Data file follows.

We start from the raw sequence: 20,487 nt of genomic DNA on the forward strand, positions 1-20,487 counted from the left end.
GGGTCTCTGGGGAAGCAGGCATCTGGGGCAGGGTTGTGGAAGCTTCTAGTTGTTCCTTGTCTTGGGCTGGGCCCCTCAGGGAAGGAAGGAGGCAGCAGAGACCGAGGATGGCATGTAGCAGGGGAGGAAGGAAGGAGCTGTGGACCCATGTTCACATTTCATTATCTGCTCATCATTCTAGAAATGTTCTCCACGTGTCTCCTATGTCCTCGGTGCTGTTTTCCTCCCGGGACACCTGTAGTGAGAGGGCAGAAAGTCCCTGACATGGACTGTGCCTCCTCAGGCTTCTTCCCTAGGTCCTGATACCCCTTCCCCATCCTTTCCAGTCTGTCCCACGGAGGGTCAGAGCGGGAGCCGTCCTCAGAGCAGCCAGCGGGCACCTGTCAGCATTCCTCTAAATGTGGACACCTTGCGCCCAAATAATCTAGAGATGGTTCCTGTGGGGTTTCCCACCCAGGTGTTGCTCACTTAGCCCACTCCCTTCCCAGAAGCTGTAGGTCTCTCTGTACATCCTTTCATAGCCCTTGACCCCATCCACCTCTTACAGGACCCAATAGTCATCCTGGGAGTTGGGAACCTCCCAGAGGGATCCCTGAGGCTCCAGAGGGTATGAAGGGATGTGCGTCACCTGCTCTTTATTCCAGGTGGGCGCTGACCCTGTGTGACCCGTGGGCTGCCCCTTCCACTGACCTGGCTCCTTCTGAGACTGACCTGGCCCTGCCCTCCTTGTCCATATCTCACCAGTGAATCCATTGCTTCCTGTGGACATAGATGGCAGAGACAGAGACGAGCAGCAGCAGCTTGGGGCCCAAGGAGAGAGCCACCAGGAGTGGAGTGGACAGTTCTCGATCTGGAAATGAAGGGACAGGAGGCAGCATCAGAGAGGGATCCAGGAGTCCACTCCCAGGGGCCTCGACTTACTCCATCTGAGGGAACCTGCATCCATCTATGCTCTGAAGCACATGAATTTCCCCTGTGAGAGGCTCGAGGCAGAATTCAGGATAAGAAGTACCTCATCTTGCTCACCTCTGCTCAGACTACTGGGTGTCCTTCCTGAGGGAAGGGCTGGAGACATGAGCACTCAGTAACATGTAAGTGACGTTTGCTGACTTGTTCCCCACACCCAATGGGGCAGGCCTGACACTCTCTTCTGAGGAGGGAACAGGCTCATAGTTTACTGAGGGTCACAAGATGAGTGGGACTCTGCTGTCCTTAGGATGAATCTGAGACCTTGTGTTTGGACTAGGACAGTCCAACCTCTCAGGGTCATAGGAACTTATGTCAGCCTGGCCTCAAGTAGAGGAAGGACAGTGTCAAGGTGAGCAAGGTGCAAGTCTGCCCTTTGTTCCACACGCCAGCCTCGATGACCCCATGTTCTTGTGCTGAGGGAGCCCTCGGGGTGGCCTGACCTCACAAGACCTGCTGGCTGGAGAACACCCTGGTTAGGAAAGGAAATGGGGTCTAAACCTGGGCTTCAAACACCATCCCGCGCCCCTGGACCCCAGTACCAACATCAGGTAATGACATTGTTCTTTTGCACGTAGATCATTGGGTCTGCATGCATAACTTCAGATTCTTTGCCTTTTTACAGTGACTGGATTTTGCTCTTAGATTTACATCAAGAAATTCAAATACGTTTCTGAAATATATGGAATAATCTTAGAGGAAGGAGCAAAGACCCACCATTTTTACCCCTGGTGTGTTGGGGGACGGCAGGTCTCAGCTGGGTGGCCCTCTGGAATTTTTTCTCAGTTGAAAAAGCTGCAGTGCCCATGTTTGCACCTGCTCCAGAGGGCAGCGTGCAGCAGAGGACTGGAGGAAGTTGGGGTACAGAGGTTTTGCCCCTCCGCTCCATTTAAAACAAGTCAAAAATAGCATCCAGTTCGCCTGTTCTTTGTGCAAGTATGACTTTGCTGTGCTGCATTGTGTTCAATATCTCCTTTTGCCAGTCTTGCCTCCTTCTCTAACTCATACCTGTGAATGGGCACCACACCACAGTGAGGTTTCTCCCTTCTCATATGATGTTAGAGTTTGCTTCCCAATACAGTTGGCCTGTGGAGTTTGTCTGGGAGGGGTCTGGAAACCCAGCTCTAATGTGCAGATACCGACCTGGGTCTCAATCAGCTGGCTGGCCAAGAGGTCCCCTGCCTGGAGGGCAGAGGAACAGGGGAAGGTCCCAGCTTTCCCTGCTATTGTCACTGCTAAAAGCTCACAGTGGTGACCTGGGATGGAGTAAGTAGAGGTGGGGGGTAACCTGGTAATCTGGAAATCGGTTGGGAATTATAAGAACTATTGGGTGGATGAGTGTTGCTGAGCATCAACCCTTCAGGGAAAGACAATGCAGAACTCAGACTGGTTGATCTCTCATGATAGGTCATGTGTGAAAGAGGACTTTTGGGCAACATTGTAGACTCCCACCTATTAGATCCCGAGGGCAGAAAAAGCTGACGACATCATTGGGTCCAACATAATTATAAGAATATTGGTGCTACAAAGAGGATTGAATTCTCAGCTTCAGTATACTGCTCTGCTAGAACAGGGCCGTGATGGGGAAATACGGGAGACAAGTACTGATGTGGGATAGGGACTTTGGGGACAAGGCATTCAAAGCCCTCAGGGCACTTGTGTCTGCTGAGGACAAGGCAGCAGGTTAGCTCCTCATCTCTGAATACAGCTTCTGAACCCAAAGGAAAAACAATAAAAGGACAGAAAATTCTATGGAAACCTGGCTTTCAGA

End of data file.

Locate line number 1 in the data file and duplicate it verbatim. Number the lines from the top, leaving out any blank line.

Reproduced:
We start from the raw sequence: 20,487 nt of genomic DNA on the forward strand, positions 1-20,487 counted from the left end.